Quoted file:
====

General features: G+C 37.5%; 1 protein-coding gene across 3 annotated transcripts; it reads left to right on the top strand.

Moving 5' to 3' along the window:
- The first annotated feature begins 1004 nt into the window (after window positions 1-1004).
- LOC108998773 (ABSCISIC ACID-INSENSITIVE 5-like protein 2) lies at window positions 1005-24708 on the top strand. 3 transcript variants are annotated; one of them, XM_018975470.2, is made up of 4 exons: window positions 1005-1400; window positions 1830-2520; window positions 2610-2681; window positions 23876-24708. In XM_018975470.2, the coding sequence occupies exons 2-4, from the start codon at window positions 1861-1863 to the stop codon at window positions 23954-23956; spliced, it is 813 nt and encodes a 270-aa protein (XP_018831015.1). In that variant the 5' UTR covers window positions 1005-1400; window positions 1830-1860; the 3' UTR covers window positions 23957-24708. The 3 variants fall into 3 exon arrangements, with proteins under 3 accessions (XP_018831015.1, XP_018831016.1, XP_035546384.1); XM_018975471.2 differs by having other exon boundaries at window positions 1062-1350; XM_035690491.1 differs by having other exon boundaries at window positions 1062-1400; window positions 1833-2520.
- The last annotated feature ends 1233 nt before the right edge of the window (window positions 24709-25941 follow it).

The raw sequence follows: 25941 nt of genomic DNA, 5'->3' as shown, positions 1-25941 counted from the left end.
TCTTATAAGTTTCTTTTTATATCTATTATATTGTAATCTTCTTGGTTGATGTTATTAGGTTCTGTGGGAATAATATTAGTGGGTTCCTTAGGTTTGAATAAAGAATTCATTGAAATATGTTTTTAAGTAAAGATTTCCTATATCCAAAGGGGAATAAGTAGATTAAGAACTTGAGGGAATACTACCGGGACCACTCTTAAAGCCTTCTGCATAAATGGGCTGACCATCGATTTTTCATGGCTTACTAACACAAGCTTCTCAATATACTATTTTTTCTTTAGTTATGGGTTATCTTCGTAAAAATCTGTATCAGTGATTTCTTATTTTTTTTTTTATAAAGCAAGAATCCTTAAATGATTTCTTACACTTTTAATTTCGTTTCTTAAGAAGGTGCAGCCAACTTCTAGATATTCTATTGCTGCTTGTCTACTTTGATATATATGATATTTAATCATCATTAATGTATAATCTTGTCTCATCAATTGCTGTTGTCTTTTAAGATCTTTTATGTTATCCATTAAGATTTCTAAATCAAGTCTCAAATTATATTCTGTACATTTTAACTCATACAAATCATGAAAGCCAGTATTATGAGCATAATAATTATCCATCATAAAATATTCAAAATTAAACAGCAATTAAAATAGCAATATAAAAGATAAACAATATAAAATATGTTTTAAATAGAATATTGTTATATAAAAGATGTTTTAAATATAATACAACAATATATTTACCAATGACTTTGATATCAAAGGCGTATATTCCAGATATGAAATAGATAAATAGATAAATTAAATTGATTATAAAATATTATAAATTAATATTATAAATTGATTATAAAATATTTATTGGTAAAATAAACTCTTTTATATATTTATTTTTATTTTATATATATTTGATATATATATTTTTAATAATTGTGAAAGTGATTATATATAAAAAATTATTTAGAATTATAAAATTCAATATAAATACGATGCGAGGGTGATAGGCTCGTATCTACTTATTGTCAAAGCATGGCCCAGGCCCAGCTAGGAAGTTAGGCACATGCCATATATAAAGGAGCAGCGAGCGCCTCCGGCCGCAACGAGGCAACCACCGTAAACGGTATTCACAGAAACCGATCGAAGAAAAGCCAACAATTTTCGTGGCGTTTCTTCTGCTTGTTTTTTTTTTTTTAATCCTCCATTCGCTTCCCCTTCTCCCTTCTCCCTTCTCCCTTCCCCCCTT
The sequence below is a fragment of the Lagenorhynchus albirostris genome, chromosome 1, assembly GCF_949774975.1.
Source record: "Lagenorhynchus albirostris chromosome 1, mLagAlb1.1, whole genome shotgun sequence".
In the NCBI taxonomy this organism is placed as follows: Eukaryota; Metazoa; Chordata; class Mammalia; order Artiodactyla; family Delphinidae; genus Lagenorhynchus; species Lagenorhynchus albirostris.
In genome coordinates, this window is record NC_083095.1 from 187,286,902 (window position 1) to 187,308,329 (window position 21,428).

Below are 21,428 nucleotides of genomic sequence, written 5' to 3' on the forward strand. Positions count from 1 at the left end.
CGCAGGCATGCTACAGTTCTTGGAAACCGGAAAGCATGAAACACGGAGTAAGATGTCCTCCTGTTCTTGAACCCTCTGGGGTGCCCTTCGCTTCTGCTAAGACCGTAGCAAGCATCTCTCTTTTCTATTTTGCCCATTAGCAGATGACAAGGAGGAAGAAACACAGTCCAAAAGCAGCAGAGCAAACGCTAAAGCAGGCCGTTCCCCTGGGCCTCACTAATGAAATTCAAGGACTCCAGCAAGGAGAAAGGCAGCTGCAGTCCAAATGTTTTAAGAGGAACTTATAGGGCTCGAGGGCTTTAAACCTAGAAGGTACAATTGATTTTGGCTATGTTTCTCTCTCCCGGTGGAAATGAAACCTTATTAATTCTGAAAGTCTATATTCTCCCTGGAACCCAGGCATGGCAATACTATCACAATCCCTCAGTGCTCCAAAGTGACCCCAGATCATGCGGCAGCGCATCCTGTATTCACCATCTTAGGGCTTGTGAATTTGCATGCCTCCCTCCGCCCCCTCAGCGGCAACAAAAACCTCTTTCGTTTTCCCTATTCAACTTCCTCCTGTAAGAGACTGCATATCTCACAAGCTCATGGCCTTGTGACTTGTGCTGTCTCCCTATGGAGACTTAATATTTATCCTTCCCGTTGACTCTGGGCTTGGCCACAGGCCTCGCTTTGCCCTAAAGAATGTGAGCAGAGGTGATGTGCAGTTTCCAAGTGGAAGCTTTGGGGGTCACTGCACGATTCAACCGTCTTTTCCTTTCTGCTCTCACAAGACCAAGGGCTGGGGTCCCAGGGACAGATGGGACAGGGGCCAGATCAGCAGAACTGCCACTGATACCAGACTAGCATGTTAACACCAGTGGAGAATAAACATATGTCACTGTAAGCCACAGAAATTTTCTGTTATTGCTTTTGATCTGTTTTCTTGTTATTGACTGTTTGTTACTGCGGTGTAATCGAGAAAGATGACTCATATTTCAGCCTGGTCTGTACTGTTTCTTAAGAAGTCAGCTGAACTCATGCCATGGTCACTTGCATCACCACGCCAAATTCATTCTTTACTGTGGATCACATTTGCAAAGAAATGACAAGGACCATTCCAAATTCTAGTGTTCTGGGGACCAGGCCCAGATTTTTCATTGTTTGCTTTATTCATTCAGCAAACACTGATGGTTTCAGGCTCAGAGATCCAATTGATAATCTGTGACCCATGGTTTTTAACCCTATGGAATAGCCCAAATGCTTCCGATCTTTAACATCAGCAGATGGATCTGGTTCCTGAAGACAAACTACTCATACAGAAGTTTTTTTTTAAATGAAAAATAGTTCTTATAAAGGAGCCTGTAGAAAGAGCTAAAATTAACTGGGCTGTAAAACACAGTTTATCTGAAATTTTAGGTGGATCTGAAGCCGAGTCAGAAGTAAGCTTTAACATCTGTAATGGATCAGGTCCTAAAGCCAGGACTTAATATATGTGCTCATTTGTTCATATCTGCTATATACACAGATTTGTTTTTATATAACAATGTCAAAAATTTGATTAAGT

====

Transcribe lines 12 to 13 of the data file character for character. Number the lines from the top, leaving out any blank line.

Below are 21,428 nucleotides of genomic sequence, written 5' to 3' on the forward strand. Positions count from 1 at the left end.
CGCAGGCATGCTACAGTTCTTGGAAACCGGAAAGCATGAAACACGGAGTAAGATGTCCTCCTGTTCTTGAACCCTCTGGGGTGCCCTTCGCTTCTGCTAAGACCGTAGCAAGCATCTCTCTTTTCTATTTTGCCCATTAGCAGATGACAAGGAGGAAGAAACACAGTCCAAAAGCAGCAGAGCAAACGCTAAAGCAGGCCGTTCCCCTGGGCCTCACTAATGAAATTCAAGGACTCCAGCAAGGAGAAAGGCAGCTGCAGTCCAAATGTTTTAAGAGGAACTTATAGGGCTCGAGGGCTTTAAACCTAGAAGGTACAATTGATTTTGGCTATGTTTCTCTCTCCCGGTGGAAATGAAACCTTATTAATTCTGAAAGTCTATATTCTCCCTGGAACCCAGGCATGGCAATACTATCACAATCCCTCAGTGCTCCAAAGTGACCCCAGATCATGCGGCAGCGCATCCTGTATTCACCATCTTAGGGCTTGTGAATTTGCATGCCTCCCTCCGCCCCCTCAGCGGCAACAAAAACCTCTTTCGTTTTCCCTATTCAACTTCCTCCTGTAAGAGACTGCATATCTCACAAGCTCATGGCCTTGTGACTTGTGCTGTCTCCCTATGGAGACTTAATATTTATCCTTCCCGTTGACTCTGGGCTTGGCCACAGGCCTCGCTTTGCCCTAAAGAATGTGAGCAGAGGTGATGTGCAGTTTCCAAGTGGAAGCTTTGGGGGTCACTGCACGATTCAACCGTCTTTTCCTTTCTGCTCTCACAAGACCAAGGGCTGGGGTCCCAGGGACAGATGGGACAGGGGCCAGATCAGCAGAACTGCCACTGATACCAGACTAGCATGTTAACACCAGTGGAGAATAAACATATGTCACTGTAAGCCACAGAAATTTTCTGTTATTGCTTTTGATCTGTTTTCTTGTTATTGACTGTTTGTTACTGCGGTGTAATCGAGAAAGATGACTCATATTTCAGCCTGGTCTGTACTGTTTCTTAAGAAGTCAGCTGAACTCATGCCATGGTCACTTGCATCACCACGCCAAATTCATTCTTTACTGTGGATCACATTTGCAAAGAAATGACAAGGACCATTCCAAATTCTAGTGTTCTGGGGACCAGGCCCAGATTTTTCATTGTTTGCTTTATTCATTCAGCAAACACTGATGGTTTCAGGCTCAGAGATCCAATTGATAATCTGTGACCCATGGTTTTTAACCCTATGGAATAGCCCAAATGCTTCCGATCTTTAACATCAGCAGATGGATCTGGTTCCTGAAGACAAACTACTCATACAGAAGTTTTTTTTTAAATGAAAAATAGTTCTTATAAAGGAGCCTGTAGAAAGAGCTAAAATTAACTGGGCTGTAAAACACAGTTTATCTGAAATTTTAGGTGGATCTGAAGCCGAGTCAGAAGTAAGCTTTAACATCTGTAATGGATCAGGTCCTAAAGCCAGGACTTAATATATGTGCTCATTTGTTCATATCTGCTATATACACAGATTTGTTTTTATATAACAATGTCAAAAATTTGATTAAGT